Health Care Budget 

In 2013, the government allocated RM22bn ($6.9bn) to the MoH, according to the minister of health, Dr Subramaniam Sathasivam. Of that total, 60% went to pay the salaries of the industry’s 230,000 employees and 32% was spent on pharmaceuticals. As Tharmaseelan of the MMA noted when the 2014 budget was released, Malaysia spends far less on health as a portion of GDP than other countries in the region – 2.2% in 2013, compared to the ASEAN average of 10%. If Malaysia is to reach all of its development goals by 2020, the health sector will need to see a greater share of state funding. The government is aware of the benefits of a healthy population for a nation’s economy, as decades of MoH initiatives have shown. Four-fifths of the population have access to health care within 5 km, according to Jaafar.

For the 10-20% who are in remote areas, the government provides mobile clinics via land, water and air on a monthly or bi-weekly basis. “We understand that, especially in urban areas, people are coping with economic struggles,” Jaafar told OBG. “Providing free health care to these people ensures that the population is productive.” The government’s holistic approach has helped combat disease and Malaysia’s mortality rate. “Increasing access to care, hospital numbers and quality of services is a textbook prescription and this is something that has been successful in Malaysia,” she said.


Complementing public-sector initiatives, the private health care segment has grown in recent decades due to increased investment and competition. As GDP per capita rises and more people are educating themselves about health concerns through social media and other resources, many are choosing to pay for private services or subscribe to health insurance plans that cover specialist care. Because of long wait periods at public hospitals, more Malaysians are seeking faster and more customised care from private doctors, clinics and hospitals. According to Qualitas Health, 65% of Malaysians now visit private clinics for primary care needs. Most general practitioners at private clinics currently earn RM7000-9000 ($2185-2809) a month, 70% of this on average going to overhead.

One highlight of private-sector expansions is DKSH Business Unit Healthcare, which recently opened a distribution centre for medical products. Targeting 13,000 clients, the 12,000-sq-metre centre is the first to be certified by Good Distribution Practice for Medical Devices, a supply-chain management standard, and will service pharmacies, hospitals, dental clinics and other medical institutions, CEO Dr Joerg Wolle told the Pharmaceutical Business Review in May 2014.

Investment in a range of other specialisations took place in 2013. Vista Laser Eye Centre, for one, announced plans to open five new branches within three years. Company sales totalled RM22m ($6.9m) for 2013, and the growing medical tourism segment bodes well for providers of laser eye surgery.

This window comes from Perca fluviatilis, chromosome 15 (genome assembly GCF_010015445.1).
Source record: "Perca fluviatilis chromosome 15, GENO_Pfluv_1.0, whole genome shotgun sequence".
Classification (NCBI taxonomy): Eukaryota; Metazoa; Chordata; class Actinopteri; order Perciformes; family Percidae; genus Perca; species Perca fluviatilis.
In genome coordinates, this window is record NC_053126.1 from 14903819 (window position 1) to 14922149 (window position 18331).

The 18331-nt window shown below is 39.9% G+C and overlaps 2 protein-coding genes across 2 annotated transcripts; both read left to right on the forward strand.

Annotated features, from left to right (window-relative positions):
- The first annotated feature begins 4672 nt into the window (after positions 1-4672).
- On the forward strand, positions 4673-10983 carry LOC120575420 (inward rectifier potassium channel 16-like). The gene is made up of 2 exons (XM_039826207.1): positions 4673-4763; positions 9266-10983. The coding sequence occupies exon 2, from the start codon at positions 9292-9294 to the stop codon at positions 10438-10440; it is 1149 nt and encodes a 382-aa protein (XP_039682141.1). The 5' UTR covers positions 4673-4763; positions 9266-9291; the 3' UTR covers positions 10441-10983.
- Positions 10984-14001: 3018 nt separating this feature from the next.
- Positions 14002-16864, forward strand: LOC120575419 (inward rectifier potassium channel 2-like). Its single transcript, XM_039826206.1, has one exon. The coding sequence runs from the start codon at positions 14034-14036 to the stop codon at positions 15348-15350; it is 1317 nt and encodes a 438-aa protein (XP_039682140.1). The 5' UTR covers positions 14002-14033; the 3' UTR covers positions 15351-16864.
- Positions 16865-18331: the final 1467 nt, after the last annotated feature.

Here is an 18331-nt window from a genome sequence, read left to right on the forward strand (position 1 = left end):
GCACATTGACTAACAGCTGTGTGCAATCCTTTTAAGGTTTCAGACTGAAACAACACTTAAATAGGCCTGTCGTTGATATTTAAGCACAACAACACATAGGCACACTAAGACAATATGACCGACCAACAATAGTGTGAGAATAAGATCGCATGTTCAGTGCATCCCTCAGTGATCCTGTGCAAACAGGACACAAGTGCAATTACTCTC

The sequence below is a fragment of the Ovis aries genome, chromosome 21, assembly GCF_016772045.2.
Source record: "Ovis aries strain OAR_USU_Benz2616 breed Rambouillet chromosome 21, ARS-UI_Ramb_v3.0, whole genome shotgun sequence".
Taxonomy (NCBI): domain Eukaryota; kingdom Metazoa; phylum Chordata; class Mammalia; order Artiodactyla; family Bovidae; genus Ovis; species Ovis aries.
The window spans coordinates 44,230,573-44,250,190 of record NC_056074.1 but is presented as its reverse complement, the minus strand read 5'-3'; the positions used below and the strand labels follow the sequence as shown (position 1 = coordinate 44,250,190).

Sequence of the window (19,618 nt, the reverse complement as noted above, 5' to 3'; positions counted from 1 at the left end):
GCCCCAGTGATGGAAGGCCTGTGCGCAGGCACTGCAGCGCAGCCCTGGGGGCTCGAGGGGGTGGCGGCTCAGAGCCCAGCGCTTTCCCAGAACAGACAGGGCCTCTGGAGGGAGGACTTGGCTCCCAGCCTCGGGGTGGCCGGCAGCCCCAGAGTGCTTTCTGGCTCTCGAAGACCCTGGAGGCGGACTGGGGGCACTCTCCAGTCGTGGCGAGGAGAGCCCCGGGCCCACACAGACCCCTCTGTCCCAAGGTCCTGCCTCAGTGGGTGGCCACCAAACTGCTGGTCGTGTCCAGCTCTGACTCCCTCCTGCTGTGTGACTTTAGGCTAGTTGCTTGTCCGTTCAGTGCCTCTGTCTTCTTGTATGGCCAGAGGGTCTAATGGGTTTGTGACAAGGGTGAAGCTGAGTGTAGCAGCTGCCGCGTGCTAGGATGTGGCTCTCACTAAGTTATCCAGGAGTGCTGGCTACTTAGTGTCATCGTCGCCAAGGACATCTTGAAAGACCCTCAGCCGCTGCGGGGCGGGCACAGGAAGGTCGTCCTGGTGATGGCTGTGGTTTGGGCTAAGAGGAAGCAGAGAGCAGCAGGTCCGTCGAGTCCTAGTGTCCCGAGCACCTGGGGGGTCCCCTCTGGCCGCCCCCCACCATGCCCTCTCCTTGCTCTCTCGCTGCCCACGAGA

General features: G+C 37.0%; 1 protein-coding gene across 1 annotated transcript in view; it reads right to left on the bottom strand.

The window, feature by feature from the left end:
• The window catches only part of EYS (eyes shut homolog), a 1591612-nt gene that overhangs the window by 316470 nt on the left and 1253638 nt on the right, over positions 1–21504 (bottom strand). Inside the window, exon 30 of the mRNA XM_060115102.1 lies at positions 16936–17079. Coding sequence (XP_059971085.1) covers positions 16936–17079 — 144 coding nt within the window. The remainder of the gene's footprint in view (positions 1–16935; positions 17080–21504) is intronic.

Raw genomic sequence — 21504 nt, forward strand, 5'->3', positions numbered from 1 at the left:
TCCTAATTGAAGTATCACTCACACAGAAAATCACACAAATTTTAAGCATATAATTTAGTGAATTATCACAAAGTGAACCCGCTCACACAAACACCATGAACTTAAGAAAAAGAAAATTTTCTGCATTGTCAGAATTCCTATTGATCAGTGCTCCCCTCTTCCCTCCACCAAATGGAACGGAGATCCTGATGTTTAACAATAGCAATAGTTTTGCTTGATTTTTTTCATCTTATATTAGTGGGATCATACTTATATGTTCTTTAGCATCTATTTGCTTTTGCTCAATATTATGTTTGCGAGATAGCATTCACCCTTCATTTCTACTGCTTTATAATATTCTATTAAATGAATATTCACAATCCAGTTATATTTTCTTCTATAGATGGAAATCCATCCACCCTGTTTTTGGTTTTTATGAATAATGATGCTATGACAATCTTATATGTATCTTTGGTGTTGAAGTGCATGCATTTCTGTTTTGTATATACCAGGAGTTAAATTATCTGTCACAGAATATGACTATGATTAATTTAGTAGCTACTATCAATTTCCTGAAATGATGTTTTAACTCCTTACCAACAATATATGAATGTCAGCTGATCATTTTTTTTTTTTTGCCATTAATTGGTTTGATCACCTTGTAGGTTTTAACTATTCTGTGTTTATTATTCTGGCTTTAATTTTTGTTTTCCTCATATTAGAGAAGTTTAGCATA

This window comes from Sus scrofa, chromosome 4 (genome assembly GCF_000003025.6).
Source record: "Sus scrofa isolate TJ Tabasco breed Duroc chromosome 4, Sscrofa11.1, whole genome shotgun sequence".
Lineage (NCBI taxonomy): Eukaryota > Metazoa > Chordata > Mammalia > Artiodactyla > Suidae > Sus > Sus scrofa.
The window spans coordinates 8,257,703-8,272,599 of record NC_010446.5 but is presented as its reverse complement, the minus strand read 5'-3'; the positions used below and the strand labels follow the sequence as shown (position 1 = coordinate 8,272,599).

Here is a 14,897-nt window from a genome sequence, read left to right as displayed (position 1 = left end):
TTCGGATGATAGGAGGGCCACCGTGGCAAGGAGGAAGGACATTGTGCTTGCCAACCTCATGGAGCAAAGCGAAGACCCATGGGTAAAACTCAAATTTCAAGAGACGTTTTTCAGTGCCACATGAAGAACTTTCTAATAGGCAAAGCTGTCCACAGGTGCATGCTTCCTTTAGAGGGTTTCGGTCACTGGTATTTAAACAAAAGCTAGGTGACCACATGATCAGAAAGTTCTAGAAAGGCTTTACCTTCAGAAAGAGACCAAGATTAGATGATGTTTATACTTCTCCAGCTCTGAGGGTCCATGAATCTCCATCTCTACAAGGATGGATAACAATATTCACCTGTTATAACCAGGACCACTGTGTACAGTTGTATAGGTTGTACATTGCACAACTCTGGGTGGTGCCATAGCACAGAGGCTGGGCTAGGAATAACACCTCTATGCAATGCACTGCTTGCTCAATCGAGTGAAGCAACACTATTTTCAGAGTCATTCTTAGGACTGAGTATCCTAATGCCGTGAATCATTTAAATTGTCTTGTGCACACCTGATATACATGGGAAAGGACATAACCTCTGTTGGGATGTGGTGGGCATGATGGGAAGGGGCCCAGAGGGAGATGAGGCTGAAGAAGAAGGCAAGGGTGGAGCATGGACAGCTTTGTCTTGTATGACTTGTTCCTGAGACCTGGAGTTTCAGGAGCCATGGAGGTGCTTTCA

In another development, halal vaccines are now the focus of a joint effort between the Halal Industry Development Corporation and an unnamed Saudi Arabian partner. Within three years, the team of partners aims to produce vaccines for meningitis, hepatitis and meningococcal that will be acceptable under the standards of Islam. The project will receive $100m of investment and was promoted by the government during World Halal Week in April 2014, Mustapa Mohamed, minister of international trade and industry, told Bernama, the state news agency.

Medical Tourism 

Malaysian health care tourism saw 15.8% growth in 2013, with most patients coming from neighbouring Indonesia and Singapore, the International Medical Travel Journal reported in May 2014.

In Penang alone, the industry made revenues of RM370m ($115.5m) in 2013, up 20% on 2012.

Several initiatives are driving further growth. Overseas trade fairs, web portals and kiosks at both the Kuala Lumpur International Airport and Penang International Airport, are helping to boost Malaysia’s public image and draw increasing numbers of medical tourists from across the globe. The Malaysia Healthcare Travel Council (MHTC), for its part, uses call centres and email support to recruit potential medical tourists, offering services in Bahasa Malaysia, Bahasa Indonesia, English, Mandarin, Japanese and Arabic. It also hosts domestic conferences for providers from around the world who are interested in learning about how to facilitate medical tourism. In 2013, most attendees visited from Yemen, Saudi Arabia, the UK and Iran. According to MHTC, there are great opportunities for health care providers in the global phenomenon of medical tourism.


For medical tourists, Malaysia has three main draws. The first is lower costs, especially for Americans and Europeans. Second, the waiting list is much shorter than, say, at the average UK hospital, depending on the treatment sought. Third, because most insurance plans do not cover cosmetic or dental surgery, it is often cheaper for patients to have a procedure done in Malaysia, even while paying for travel and accommodations, than in their home countries. “For the same amount someone would pay in the US or the UK, one can seek the same treatment in Malaysia and enjoy a holiday at the same time,” Wong Kee Mun, head of research and informatics at MHTC, told OBG.

Another reason Malaysia is a popular medical tourism destination is the availability of Western and Eastern medical techniques that can be combined for custom care. This has become especially appealing to women giving birth, as acupuncture and traditional massage are widely available as complementary medicine.